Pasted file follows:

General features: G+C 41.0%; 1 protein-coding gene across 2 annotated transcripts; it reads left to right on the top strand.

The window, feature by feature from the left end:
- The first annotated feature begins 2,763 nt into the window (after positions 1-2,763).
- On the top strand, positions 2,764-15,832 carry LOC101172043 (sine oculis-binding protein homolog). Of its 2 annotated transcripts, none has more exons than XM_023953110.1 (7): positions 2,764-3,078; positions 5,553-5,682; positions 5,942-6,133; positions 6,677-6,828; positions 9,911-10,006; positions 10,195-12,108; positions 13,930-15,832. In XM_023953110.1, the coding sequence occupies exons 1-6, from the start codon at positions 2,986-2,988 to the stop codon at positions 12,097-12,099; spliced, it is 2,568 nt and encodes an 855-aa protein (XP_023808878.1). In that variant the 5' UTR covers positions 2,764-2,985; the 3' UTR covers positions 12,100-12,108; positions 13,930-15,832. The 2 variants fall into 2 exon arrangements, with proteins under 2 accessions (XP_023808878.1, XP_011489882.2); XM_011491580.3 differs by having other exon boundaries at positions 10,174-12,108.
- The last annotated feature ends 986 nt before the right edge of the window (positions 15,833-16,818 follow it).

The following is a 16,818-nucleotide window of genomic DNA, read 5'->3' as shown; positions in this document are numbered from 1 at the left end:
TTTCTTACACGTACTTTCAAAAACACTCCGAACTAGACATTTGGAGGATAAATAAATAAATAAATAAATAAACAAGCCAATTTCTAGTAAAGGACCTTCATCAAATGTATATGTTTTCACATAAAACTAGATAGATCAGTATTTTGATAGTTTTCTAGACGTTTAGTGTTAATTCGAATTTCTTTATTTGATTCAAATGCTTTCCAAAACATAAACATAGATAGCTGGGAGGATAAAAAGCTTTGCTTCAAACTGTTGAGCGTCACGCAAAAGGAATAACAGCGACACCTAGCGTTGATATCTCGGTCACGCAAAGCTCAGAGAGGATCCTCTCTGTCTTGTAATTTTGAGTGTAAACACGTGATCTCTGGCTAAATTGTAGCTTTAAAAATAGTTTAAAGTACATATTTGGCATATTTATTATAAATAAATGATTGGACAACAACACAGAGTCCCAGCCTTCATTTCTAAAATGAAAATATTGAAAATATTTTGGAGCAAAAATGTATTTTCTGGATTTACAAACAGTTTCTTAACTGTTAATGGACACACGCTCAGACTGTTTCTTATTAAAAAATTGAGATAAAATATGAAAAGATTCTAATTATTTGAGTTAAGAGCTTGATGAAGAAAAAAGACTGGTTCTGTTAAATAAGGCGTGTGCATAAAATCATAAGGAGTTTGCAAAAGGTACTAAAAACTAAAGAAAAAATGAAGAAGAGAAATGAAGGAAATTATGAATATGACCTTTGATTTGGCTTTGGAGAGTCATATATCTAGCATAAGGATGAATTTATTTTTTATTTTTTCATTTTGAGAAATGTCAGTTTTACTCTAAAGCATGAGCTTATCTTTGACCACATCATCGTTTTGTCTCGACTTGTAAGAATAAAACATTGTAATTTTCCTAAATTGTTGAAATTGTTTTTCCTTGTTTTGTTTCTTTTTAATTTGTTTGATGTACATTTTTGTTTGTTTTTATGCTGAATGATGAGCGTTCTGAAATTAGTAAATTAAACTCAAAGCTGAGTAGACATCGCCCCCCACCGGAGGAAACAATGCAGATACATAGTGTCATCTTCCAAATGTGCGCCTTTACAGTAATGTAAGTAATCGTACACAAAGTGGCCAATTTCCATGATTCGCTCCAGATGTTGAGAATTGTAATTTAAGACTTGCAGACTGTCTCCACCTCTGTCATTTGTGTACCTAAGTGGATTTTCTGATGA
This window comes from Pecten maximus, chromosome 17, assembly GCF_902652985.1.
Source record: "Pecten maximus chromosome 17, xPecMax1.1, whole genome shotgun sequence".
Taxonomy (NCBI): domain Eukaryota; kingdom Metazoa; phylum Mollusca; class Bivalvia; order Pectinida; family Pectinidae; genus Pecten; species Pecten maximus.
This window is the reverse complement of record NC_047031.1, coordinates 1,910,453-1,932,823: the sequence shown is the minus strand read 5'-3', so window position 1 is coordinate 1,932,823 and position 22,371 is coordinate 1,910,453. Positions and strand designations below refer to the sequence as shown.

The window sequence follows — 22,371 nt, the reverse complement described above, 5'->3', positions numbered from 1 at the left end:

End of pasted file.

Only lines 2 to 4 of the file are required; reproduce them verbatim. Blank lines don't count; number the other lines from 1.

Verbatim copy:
The window, feature by feature from the left end:
- The first annotated feature begins 2,763 nt into the window (after positions 1-2,763).
- On the top strand, positions 2,764-15,832 carry LOC101172043 (sine oculis-binding protein homolog). Of its 2 annotated transcripts, none has more exons than XM_023953110.1 (7): positions 2,764-3,078; positions 5,553-5,682; positions 5,942-6,133; positions 6,677-6,828; positions 9,911-10,006; positions 10,195-12,108; positions 13,930-15,832. In XM_023953110.1, the coding sequence occupies exons 1-6, from the start codon at positions 2,986-2,988 to the stop codon at positions 12,097-12,099; spliced, it is 2,568 nt and encodes an 855-aa protein (XP_023808878.1). In that variant the 5' UTR covers positions 2,764-2,985; the 3' UTR covers positions 12,100-12,108; positions 13,930-15,832. The 2 variants fall into 2 exon arrangements, with proteins under 2 accessions (XP_023808878.1, XP_011489882.2); XM_011491580.3 differs by having other exon boundaries at positions 10,174-12,108.